customers are supposed to pay in 4 instalments. They pay first instalment when they make the purchase. while other 3 instalments are due every 2 weeks. If they do not pay on time, they are charged late payment fee. As per the afterpay New Zealand website, customers are charged $10 late payment fee. If the instalment is not paid within 7 days of the due date, further $ 7 is charged. New customers are provided with low spending limits and they only increase limits once customers have demonstrated positive repayment behaviour over time. I live in New Zealand and it’s hugely popular here( and in Australia).

Australia Finance Industry Association’s (AFIA’s) announcement that the buy now pay later sector is working towards creation of a world- first code of practice for the growing buy now pay later sector but I think it is less likely that they will introduce credit checks.

This is my first post on the board. I am a new investor and following this board since last July ( when It started to melt-down for our stocks). I want to thank the board members as I have learnt a lot from this board.

New Fool,


I am wondering how AP can compete with companies like Affirm (check your Walmart) or even Synchrony (they have large unit offering financing solutions for merchants).

The margins in this business are really small. The typical scenario for 0% loan being merchant has to pay the fee covering the credit loss and profit.

With AP not using credit bureaus, it is almost impossible to match the credit loss (the predictive power of credit bureau data is just too high). Note that even when Affirm does not have hard inquiry they still use Experian’s data. Claiming low losses in good economy is easy, but they will be hit much harder in the downturn as they will not have through-the-cycle models. Something CapitalOne learned the hard way (and now they might have the best AI team). Last thing if you will be checking numbers - wonder how they loan loss provisions are calculated (there is a lot of changes coming with CECL, in most cases it just increases provisions needed, especially for 12+months financing products).

I will stay as away from AP as possible.


I’ll be honest…I’m trying to figure out a way to hate this company because I genuinely hate the business model of any Buy-Now-Pay-Later operation. I see these types of outfits as preying upon the poor or irresponsible.

Red Flags:

  1. Is this company even capable of withstanding a recession? Or, a higher rate environment? I feel like there is a confluence of favorable conditions (very low rates to finance receivables, economic expansion in their major markets) over the past several years that have facilitated the rapid expansion that AfterPay has achieved. With a 2.4% margin on transactions, if credit losses rose from 1.1% (in 2019) to 2.2%, nearly half of Afterpay’s revenue would be gone. Seems like a lot of leverage with a huge amount of reliance on their risk modeling.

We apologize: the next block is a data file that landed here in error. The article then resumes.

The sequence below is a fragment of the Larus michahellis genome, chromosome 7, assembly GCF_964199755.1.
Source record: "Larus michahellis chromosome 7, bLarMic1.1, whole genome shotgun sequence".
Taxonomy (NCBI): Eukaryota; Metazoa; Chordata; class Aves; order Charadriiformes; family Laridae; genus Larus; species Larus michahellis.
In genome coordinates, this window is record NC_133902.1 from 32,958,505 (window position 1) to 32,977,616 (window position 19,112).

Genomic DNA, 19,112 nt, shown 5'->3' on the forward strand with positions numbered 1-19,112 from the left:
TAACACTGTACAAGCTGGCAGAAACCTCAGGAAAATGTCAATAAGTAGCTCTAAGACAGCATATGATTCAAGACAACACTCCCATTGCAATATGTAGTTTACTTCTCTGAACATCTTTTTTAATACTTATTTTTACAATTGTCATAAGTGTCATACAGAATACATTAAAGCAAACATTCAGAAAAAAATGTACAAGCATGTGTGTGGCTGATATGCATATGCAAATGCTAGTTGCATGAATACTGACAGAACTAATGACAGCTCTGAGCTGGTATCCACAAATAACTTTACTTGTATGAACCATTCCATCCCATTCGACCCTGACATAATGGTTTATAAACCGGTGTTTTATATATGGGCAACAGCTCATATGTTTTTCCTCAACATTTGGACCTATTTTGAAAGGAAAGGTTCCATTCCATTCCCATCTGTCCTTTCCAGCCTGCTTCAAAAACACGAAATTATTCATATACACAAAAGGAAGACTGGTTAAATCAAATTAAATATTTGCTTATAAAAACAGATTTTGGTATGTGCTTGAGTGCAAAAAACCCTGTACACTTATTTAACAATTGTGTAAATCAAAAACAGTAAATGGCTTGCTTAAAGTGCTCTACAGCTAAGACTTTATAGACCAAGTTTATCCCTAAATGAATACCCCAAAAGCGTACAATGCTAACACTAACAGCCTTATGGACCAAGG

2. Is this a pure-play on fashion retail? On the AfterPay U.S. website, it looked like 100% of enrolled retailers were fashion and cosmetics. That looks intentional, as Australia’s Afterpay retailer list is very similar categories. Australia does branch out a bit into other retail segments (jewelry, homewares), but it’s still in the higher-end, discretionary, very elastic demand areas.

  3. There’s nothing new to see here, right? The only difference between Afterpay and any other interest-free installment plan that is already commonly available at the retailer level is that Afterpay is just centralizing the function. And, even that isn’t new–they’re just factoring receivables. So, what’s new? What’s the x-factor? Is is just their approach to risk?

Overall, it’s still an interesting play. The reduced losses borne from their risk modeling, and the fact that they tightly control customer credit lines based on payment history (sorta like they’re creating their own FICO score) is interesting, and is the only reason I’ll keep this on my watch list.



I offer the following as factual information, or at least as information that is believed to be true, without comment on the merit of Afterpay as a company or investment.

As “hmcproperties” says, Afterpay and its many competitors are just “good ol’ fashioned factoring” companies; see here for a review from a respected Australian fund manager -…

According to Roger Montgomery:

Factoring is one of the oldest forms of finance available and the economics of factoring businesses aren’t particularly attractive because factoring is not a particularly high-return business.

There is a basic relationship in investing that has always held true. High returns usually come from assuming higher risk. So how can investors in Afterpay generate high returns from what is effectively a low return factoring business?

Some professional investors might argue that the returns from Afterpay’s factoring business are in fact very high and the risks very low because small individual amounts are being assumed and the terms are very short (56 days). But if that were true, how is Afterpay able to extract such high returns when extending credit to low risk customers?

If such great returns are available from extending credit to very low risk customers, others will join the party. And that is something many investors hopeful of Afterpay’s successful leap into America might have missed.

As far as I can tell, neither Roger Montgomery nor his firm’s fund managers have changed their mind on Afterpay since the publication of that article.